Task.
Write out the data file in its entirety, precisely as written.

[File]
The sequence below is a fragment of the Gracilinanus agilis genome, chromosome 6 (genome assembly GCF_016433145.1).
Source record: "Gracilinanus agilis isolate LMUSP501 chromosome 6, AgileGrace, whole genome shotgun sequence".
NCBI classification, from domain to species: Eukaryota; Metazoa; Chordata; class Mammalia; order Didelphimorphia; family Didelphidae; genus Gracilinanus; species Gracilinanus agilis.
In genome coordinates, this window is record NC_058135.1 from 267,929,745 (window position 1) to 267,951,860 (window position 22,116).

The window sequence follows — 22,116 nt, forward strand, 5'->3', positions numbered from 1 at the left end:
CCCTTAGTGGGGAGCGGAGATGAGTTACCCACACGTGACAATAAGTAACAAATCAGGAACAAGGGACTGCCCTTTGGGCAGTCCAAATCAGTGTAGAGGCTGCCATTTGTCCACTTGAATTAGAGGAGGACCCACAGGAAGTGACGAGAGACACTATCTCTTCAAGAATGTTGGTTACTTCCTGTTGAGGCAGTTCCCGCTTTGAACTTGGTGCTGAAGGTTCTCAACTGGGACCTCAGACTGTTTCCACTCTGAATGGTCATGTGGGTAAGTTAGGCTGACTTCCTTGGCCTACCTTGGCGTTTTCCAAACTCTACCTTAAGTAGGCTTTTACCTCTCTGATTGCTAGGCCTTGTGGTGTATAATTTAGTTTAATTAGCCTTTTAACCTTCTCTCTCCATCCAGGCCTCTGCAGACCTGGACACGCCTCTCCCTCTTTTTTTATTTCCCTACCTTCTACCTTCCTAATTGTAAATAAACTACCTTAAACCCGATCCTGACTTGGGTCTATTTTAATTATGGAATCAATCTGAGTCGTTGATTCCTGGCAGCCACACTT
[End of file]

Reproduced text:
The sequence below is a fragment of the Gracilinanus agilis genome, chromosome 6 (genome assembly GCF_016433145.1).
Source record: "Gracilinanus agilis isolate LMUSP501 chromosome 6, AgileGrace, whole genome shotgun sequence".
NCBI classification, from domain to species: Eukaryota; Metazoa; Chordata; class Mammalia; order Didelphimorphia; family Didelphidae; genus Gracilinanus; species Gracilinanus agilis.
In genome coordinates, this window is record NC_058135.1 from 267,929,745 (window position 1) to 267,951,860 (window position 22,116).

The window sequence follows — 22,116 nt, forward strand, 5'->3', positions numbered from 1 at the left end:
CCCTTAGTGGGGAGCGGAGATGAGTTACCCACACGTGACAATAAGTAACAAATCAGGAACAAGGGACTGCCCTTTGGGCAGTCCAAATCAGTGTAGAGGCTGCCATTTGTCCACTTGAATTAGAGGAGGACCCACAGGAAGTGACGAGAGACACTATCTCTTCAAGAATGTTGGTTACTTCCTGTTGAGGCAGTTCCCGCTTTGAACTTGGTGCTGAAGGTTCTCAACTGGGACCTCAGACTGTTTCCACTCTGAATGGTCATGTGGGTAAGTTAGGCTGACTTCCTTGGCCTACCTTGGCGTTTTCCAAACTCTACCTTAAGTAGGCTTTTACCTCTCTGATTGCTAGGCCTTGTGGTGTATAATTTAGTTTAATTAGCCTTTTAACCTTCTCTCTCCATCCAGGCCTCTGCAGACCTGGACACGCCTCTCCCTCTTTTTTTATTTCCCTACCTTCTACCTTCCTAATTGTAAATAAACTACCTTAAACCCGATCCTGACTTGGGTCTATTTTAATTATGGAATCAATCTGAGTCGTTGATTCCTGGCAGCCACACTT